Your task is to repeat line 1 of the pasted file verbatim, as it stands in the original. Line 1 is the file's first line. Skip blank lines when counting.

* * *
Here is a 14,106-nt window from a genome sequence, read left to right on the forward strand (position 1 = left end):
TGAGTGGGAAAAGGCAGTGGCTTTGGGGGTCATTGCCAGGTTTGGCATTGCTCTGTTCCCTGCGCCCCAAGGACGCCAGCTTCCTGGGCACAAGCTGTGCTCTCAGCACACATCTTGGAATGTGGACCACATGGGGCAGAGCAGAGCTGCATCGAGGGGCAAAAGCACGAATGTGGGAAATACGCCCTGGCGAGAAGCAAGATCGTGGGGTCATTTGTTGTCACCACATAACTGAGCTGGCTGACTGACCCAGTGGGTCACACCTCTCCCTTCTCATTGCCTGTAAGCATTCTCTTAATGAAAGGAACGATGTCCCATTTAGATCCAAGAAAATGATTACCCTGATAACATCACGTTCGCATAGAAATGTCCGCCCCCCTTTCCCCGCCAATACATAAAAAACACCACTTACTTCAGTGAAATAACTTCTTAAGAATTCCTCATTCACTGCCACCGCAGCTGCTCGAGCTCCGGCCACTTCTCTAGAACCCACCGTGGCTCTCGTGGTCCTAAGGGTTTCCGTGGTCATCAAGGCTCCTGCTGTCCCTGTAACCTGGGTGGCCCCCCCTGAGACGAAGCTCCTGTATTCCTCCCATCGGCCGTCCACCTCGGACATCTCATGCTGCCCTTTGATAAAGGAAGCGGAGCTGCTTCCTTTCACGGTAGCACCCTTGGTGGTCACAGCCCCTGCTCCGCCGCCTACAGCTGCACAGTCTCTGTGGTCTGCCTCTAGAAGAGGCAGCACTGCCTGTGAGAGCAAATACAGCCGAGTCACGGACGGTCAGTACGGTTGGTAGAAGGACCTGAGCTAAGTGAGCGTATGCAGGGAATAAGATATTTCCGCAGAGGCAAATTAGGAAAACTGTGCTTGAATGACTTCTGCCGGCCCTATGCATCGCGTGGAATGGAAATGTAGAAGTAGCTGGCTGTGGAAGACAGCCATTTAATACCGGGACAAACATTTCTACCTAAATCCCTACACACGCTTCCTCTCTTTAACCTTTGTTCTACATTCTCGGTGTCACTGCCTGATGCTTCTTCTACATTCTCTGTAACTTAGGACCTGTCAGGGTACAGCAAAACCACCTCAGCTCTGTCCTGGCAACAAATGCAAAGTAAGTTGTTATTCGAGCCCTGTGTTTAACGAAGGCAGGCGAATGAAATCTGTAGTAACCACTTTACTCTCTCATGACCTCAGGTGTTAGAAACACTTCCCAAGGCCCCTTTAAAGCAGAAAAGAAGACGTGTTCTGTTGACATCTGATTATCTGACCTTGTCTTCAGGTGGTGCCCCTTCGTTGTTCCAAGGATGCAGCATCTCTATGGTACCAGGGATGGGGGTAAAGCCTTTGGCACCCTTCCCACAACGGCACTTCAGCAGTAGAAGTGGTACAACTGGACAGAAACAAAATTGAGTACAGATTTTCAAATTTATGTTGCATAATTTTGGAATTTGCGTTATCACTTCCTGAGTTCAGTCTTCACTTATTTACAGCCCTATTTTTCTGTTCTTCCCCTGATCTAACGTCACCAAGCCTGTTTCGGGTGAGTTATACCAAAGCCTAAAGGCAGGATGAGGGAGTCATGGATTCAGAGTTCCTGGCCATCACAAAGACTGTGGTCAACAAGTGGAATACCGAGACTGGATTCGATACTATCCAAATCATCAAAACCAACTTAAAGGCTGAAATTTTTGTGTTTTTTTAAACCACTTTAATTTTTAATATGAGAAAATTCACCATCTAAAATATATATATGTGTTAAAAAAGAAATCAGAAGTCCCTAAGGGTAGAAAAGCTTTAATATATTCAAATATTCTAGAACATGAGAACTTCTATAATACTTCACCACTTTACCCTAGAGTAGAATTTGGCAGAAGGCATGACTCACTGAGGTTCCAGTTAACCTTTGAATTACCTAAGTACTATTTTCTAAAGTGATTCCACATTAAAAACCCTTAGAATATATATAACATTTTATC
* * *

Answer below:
Here is a 14,106-nt window from a genome sequence, read left to right on the forward strand (position 1 = left end):